WHILE ‘Vitamin P’ is not actually a vitamin at all, it is however the term given to a group of super-healing plant substances from the 1930s to the 1950s. Today these substances are better known as flavonoids (or sometimes bioflavonoids) and they can be found in thousands of plant species.
Flavonoids are super-concentrated packets of nutrition for the human body and are essential for the functioning of virtually every cell and organ. Some common flavonoids you may have heard about include myricetin, apigenin, hesperidin, quercetin, rutin, luteolin, and catechin.
Each type of flavonoid plays a different role in your body. In general, however, flavonoids are crucial for two specific reasons. First of all, they all are essential to the absorption of Vitamin C − the key nutrient responsible for tissue growth and repair. They are also essential for the maintenance of bones and teeth and for the production of the protein collagen used to create blood vessels and muscular tissues. Without the help of flavonoids, none of this would happen!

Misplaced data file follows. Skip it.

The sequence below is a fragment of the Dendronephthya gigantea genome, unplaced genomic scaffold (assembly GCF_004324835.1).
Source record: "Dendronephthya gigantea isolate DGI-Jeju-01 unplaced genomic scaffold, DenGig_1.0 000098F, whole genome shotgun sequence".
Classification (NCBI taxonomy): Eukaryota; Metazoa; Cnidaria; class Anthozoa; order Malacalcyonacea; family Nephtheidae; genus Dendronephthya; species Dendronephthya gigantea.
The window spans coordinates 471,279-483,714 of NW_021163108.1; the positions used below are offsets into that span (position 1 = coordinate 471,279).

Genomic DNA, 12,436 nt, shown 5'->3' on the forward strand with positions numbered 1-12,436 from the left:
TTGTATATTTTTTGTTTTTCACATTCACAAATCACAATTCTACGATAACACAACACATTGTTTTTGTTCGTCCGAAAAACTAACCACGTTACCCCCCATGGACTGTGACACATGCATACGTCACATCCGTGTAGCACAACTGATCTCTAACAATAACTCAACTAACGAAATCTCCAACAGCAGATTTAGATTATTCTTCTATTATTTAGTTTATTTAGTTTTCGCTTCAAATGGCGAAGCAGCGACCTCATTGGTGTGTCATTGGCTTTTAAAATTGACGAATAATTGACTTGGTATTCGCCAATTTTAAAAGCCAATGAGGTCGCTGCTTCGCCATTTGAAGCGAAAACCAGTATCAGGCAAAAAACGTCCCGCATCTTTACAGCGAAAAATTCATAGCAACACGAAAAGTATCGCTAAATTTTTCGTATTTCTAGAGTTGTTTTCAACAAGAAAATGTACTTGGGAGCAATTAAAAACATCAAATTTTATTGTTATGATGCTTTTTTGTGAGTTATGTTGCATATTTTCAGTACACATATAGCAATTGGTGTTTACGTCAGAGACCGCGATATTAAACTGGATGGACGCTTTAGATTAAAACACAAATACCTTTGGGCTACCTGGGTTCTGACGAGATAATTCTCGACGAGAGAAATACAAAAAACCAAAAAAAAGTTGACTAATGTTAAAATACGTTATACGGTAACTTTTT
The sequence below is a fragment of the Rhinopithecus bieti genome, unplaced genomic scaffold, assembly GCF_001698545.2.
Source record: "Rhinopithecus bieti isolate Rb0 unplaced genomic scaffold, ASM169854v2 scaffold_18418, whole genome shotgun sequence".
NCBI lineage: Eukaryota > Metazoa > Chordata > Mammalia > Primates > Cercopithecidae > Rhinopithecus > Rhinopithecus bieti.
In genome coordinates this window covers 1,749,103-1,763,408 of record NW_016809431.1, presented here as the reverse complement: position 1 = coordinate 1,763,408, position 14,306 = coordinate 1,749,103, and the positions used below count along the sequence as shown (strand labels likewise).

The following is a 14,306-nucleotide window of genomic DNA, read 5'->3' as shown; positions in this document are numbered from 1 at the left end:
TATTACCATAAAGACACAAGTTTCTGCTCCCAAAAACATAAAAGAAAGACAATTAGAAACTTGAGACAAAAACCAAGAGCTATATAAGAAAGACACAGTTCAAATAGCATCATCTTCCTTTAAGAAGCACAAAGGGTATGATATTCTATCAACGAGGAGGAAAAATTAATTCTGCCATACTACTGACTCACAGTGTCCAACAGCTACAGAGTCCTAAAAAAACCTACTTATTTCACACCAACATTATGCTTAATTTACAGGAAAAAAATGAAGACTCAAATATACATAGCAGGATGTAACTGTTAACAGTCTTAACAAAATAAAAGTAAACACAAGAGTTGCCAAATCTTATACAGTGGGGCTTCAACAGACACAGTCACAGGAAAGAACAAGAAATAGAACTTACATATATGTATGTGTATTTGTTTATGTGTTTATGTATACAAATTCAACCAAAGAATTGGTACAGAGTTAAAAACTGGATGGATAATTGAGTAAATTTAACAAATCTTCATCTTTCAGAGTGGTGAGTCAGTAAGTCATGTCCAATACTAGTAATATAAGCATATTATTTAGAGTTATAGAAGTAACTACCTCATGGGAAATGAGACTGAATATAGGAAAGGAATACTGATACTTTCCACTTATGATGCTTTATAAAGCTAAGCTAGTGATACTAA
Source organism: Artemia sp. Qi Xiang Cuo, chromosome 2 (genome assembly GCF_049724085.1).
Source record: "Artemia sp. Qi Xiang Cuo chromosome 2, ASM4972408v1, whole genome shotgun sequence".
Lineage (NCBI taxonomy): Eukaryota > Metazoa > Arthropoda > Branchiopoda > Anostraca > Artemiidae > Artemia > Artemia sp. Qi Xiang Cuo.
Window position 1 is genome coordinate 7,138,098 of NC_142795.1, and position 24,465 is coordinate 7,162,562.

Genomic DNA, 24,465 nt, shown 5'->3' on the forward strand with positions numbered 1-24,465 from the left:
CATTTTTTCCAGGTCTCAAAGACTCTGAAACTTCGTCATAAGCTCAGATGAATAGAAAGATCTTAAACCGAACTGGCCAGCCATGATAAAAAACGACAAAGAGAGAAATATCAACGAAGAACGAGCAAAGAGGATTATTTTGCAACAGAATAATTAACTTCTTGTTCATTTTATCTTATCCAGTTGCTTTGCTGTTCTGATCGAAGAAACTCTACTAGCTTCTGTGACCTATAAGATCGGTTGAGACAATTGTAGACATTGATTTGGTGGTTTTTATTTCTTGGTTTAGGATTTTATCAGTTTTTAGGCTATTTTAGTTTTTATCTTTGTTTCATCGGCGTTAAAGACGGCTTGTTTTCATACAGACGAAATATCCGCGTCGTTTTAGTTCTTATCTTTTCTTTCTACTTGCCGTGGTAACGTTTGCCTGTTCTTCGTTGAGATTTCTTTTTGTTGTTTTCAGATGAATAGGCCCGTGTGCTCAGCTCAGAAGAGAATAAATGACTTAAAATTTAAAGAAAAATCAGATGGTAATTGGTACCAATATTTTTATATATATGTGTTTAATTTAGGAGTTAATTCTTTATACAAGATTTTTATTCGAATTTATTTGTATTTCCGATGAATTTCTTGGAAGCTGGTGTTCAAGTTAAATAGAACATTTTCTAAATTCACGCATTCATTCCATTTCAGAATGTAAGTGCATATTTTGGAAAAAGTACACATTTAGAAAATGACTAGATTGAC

Second of all, flavonoids are powerful antioxidants. Besides Vitamin C absorption, which also helps the immune system, preventing and reversing oxidative stress is the key element in how flavonoids help prevent and heal cancer.
Foods rich in Vitamin P
Other citrus fruits